Survival kits are much more than bags needed to survive the harsh conditions in some nameless wilderness, they are actually useful for a variety of applications. The term “survival kit” is somewhat misleading, as it implies that the kit contains everything that you need to make it out of the woods or some such thing. They can be used for much more than that.
These are useful for having a stash of tools and supplies that you can easily take with you. They are great for any sort of emergencies and can make life easier, maybe even extend it in the worst of situations.
Do not buy those pre-made survival kits in stores and assume that they contain everything that you need, because they usually have incomplete supplies. It is important to visualize where you are going, what you are doing, and what the natural hazards are in that environment when making a survival kit.
There are a few general rules that should be followed when creating a survival kit:
It’s always better to be have something and not need it, than to need it and not have it.
Too many people report being lost and forgetting some important piece of gear that they had and thought they would not need. They didn’t pack it because they thought they could do well enough without it.
The survival kit should be portable.
Portable ideally means under twenty pounds. The first rule should probably be applied to all situations, but your master pack should be small enough for you to carry easily. If you overload the pack (say forty pounds or so), chances are you will be carrying other gear, and will be tempted to drop the survival kit, or to take more out of it next time to reduce the weight.
Always carry a spare.
By this I do not mean carry an extra survival kit of the same size, I mean carry an extra tiny one, something that could fit in your pockets. This is important if this scenario were to happen: You have a survival kit, a pack, and various other supplies and are extremely well prepared. You camped near a river and grabbed a canteen to refill your water supply, and got turned around on your way back to camp. Now you are stuck with no survival kit, camp in some direction, and nothing but your clothes and a canteen of water. Carrying an extra tiny survival kit makes this situation a bit more bearable.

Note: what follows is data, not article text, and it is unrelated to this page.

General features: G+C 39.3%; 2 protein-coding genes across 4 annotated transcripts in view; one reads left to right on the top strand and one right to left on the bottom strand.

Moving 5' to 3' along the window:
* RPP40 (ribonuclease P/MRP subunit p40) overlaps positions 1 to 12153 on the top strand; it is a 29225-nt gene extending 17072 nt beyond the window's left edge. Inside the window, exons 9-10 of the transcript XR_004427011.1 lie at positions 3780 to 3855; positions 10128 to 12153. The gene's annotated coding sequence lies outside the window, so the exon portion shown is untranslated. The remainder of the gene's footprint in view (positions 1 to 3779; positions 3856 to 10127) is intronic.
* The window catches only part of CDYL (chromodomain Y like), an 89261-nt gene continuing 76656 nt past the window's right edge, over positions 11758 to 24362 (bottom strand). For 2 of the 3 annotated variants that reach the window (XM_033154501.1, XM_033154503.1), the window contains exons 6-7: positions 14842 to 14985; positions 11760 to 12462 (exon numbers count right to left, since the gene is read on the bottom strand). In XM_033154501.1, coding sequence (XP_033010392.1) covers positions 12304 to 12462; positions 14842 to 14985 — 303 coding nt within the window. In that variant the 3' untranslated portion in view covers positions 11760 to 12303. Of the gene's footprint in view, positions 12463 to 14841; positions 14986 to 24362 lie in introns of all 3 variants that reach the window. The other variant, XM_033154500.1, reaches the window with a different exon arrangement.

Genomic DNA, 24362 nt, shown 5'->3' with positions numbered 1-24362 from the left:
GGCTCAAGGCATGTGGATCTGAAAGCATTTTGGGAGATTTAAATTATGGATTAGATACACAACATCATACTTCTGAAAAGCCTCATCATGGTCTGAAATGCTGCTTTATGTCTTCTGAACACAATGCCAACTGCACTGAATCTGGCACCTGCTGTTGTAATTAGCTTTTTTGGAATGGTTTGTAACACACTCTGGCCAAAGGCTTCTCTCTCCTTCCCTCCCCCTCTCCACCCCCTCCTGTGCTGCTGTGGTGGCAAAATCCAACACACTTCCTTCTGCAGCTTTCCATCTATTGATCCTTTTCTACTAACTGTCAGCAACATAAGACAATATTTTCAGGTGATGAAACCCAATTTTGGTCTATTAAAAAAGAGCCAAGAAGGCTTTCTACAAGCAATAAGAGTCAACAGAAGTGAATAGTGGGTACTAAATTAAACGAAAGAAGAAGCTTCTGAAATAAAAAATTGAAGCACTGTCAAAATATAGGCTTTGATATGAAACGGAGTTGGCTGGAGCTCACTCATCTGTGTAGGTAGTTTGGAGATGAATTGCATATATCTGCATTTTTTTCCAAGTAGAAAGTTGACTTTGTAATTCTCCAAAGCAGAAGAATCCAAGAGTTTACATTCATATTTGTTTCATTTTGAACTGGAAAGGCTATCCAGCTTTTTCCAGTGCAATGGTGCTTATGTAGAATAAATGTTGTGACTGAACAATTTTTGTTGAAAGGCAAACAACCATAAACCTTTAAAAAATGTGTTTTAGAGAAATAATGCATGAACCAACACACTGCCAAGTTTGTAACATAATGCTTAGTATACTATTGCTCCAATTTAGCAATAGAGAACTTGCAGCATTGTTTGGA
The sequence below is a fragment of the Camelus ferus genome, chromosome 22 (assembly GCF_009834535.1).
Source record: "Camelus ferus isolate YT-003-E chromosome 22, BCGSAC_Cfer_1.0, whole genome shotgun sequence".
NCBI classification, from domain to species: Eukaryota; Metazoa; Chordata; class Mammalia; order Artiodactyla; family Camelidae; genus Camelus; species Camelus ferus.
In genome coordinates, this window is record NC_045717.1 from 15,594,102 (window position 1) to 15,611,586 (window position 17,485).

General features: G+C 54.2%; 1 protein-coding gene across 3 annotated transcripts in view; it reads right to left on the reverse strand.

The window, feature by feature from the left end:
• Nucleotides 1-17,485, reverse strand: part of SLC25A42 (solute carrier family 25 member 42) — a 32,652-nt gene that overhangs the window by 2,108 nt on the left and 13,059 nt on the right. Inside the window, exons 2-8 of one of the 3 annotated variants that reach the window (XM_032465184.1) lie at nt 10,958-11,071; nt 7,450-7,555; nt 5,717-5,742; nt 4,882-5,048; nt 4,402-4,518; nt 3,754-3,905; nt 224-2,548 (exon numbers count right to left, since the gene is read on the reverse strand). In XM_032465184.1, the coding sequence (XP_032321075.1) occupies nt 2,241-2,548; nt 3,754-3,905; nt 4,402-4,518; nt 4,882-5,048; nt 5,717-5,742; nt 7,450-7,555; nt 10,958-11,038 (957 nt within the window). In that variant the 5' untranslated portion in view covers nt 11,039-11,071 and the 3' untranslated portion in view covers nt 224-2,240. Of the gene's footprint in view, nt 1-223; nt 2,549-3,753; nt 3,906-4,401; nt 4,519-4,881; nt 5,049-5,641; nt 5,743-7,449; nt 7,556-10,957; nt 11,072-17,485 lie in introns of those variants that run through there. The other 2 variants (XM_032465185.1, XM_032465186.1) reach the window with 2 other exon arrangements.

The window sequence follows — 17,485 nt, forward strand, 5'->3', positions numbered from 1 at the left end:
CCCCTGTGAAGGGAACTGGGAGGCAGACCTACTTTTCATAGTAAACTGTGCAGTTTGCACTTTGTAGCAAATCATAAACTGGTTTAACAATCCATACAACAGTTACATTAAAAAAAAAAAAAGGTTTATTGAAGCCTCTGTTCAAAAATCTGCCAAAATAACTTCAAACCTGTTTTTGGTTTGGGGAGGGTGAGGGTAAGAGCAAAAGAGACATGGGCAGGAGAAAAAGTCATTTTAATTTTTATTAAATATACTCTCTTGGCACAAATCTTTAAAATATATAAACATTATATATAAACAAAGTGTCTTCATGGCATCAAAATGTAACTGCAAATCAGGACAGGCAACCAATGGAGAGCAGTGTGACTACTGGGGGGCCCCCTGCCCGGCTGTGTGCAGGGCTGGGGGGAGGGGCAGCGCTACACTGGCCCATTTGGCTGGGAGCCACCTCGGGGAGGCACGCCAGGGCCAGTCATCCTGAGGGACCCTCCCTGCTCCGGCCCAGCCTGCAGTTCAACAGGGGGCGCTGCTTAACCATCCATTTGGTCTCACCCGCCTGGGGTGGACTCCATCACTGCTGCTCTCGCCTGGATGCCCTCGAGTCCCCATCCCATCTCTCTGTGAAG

So with these three rules in mind, it is important to create a general purpose survival kit. Here are some things that you should include no matter where you are planning to be. Estimated prices for items are located at the end. Keep in mind that these are the median prices for goods commonly found in Wal-Mart and other retail stores. Actual prices will of course vary.
In your large, “master survival kit”:
- A good bag, one that preferably has a water pouch built in and therefore makes carrying it easier. This should be a backpack of some kind, and a small one at that, with good suspension that is comfortable. This should be water resistant if possible, or have a rain cover to keep everything dry. ($35-55)
- A set of water purification tablets. Get the kind that kill protists and bacteria. ($20, should be enough for around 60 gallons of purified water).
- A stainless steel mirror. Good for signaling and shaving. ($5)
- Some dried food. Try for high calorie, high energy foods that will not spoil easily. Examples include trail mix, nuts of any kind, beef jerky, or protein bars. Keep enough for several days (so you can eat it if you have nothing else, $20). You can even make some of it at home and it will be much cheaper. Try to make pemmican for example.
Recommended reading: How to make pemmican, the ultimate survival food
- Waterproof matches. You should get at least 30. ($7)
- Fire-starters. These come in all shape and sizes and will burn very easily. You should get at least 20. ($12)
- Fire paste. This comes in a large yellow-looking tube. It makes nearly anything burn, even if wet. ($10)